Finally, making lunch saves me money. The first day of my August rotation I went to the nearby Whole Foods for lunch. I wasted 15 minutes wandering around the hot and cold bars, trying to figure out what to eat. My $15 salad ended up being an awkward mish-mash of flavors that did not blend well. That day after work I went and bought $40 worth of groceries (almond flour crackers, apples, greens, cheese, nuts, yogurts and paleo granola for breakfast)  and brought my lunch to work every day for the next week, supplementing with enchilada leftovers.

Bringing your lunch ensures you know exactly what you are eating. It keeps you committed to your intentions with food, and lines up the healthy choices for you in moments of  “Im Starving” brain meltdowns that would otherwise allow for easy Trash. It is also a great way to plan your daily insulin for diabetics! Finally, it frees up dinner for more social food activities that may be less greens and grainy.

Oh, and bring a snack, maybe two. For Fall and Winter I find an apple is the hardiest fruit. Combined with nuts and raisins, it’s a great choice. Someone once said, if you dont want to eat an apple, you are not actually hungry. This holds true as long as your teeth are in good shape.  In winter and summer, cut up fruit like citrus or stone fruits an berries are refreshing and delightful. I also love dried mango slices from Trader Joe’s. If you crave yogurt and aren’t having it for breakfast, it’s a good option too. I love the dairy-free yogurts too like soy, almond and coconut singles, which are far better choices than anything a vending machine or a cafeteria might offer.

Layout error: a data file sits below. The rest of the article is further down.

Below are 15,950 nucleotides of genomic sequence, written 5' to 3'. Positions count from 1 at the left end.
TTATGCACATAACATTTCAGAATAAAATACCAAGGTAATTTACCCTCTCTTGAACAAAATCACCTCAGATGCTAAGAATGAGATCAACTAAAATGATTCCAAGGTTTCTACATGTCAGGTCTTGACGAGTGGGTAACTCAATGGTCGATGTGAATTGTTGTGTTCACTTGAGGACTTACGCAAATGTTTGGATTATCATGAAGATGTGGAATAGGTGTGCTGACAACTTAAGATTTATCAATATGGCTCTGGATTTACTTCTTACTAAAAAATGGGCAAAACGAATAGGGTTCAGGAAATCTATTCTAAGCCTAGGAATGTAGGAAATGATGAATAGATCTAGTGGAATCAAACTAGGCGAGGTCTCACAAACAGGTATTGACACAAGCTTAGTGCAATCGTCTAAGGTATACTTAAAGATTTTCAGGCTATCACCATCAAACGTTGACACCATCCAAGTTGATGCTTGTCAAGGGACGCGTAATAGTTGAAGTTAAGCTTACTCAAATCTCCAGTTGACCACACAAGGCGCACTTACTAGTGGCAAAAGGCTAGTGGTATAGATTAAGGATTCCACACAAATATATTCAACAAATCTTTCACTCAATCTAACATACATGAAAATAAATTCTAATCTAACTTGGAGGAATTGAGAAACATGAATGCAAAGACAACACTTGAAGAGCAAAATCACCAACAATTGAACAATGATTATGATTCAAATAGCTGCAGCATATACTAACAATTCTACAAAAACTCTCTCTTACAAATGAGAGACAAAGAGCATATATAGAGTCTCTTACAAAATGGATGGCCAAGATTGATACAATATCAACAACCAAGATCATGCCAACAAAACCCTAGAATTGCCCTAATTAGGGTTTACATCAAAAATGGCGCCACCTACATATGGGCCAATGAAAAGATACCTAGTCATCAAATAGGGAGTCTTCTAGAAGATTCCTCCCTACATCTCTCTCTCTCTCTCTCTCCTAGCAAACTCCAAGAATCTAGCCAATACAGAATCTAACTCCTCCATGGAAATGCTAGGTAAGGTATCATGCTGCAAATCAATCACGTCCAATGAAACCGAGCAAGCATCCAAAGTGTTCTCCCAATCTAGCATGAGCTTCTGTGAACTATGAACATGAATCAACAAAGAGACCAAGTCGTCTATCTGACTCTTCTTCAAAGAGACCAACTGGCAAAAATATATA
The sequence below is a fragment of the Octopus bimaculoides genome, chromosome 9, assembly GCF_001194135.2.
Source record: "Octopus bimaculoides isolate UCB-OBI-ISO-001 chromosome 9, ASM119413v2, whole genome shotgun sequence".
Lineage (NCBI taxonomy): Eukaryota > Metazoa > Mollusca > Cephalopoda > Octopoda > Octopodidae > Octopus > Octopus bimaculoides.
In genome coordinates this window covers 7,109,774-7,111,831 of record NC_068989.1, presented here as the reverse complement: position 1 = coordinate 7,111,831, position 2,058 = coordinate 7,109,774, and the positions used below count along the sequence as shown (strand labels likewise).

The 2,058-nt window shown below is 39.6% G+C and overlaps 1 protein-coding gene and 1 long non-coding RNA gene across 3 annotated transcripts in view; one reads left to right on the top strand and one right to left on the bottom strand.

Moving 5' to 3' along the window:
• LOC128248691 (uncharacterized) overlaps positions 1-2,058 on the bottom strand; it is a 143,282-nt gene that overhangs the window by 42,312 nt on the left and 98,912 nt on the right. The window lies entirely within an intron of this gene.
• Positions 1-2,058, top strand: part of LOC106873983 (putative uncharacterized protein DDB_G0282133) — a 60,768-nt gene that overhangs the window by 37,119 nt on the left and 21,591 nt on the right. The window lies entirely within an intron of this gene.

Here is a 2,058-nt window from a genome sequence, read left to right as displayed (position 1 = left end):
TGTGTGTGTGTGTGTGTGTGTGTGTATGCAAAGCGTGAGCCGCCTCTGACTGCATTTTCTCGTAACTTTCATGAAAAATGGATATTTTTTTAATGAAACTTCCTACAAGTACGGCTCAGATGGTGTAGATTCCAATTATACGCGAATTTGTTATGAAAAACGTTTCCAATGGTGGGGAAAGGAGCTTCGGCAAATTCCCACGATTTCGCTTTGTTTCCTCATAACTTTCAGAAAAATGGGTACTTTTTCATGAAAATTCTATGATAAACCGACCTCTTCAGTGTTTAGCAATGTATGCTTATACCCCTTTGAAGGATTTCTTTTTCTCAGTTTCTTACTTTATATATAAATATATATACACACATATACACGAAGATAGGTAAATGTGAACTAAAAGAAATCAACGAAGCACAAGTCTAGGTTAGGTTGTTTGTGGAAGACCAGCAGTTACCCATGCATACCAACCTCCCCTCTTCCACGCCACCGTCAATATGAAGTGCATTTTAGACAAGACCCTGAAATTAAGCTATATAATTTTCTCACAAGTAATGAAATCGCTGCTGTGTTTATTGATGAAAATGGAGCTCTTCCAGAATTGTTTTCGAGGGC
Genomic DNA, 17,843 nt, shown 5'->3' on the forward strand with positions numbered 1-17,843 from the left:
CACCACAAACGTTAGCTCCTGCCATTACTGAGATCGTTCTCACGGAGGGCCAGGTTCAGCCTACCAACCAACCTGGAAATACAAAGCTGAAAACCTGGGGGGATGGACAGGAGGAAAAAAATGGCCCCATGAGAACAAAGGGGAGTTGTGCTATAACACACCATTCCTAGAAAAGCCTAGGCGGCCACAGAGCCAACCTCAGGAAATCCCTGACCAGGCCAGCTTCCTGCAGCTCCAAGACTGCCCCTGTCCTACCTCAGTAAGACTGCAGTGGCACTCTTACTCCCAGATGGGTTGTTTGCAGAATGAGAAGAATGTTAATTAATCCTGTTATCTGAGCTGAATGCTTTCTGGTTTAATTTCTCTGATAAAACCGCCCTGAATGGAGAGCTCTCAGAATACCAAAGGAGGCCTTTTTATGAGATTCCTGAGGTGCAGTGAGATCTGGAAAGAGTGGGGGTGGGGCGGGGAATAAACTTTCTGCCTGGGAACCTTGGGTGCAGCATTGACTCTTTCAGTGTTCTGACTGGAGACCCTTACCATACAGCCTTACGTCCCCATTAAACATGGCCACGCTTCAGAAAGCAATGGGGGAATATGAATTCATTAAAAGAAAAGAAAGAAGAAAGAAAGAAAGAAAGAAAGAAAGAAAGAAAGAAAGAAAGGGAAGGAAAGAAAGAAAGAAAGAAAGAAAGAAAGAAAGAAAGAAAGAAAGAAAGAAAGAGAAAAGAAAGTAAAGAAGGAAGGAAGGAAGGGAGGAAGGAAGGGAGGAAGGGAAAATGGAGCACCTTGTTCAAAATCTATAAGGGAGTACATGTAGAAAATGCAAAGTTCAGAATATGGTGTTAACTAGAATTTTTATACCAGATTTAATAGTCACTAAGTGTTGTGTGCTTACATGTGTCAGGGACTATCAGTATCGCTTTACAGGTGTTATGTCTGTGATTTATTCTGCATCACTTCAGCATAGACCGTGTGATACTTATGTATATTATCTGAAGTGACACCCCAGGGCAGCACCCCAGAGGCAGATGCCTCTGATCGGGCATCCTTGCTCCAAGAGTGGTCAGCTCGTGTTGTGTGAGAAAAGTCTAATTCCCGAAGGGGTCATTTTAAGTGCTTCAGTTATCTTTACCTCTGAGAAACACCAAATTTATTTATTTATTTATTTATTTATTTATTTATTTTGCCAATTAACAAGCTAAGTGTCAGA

My basic formula is eating good quality food 65% of the time. Then I can easily process about 35% cheeseburgers, nachos, pizza, sweets, and other junk. To change your body composition this may need to become more like 75:25 and exercise has to be added in. I eat at least 60% of my daily food at work between 9-5pm. If I make sure these foods are healthy, wholesome and invigorating to my brain and bowels, my nutritional work is done for the day. Yay!

 

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The Pain Conundrum: Options & Alternatives

I’m a woman with chronic pain. It waxes and wanes, but I have been on flourbiprofen, a prescription-strength NSAID for about 20 years. I take it about a week before and the week of my menses. That is two weeks a month of strong NSAID use. Plus, ibuprofen for occasional headaches or other pains.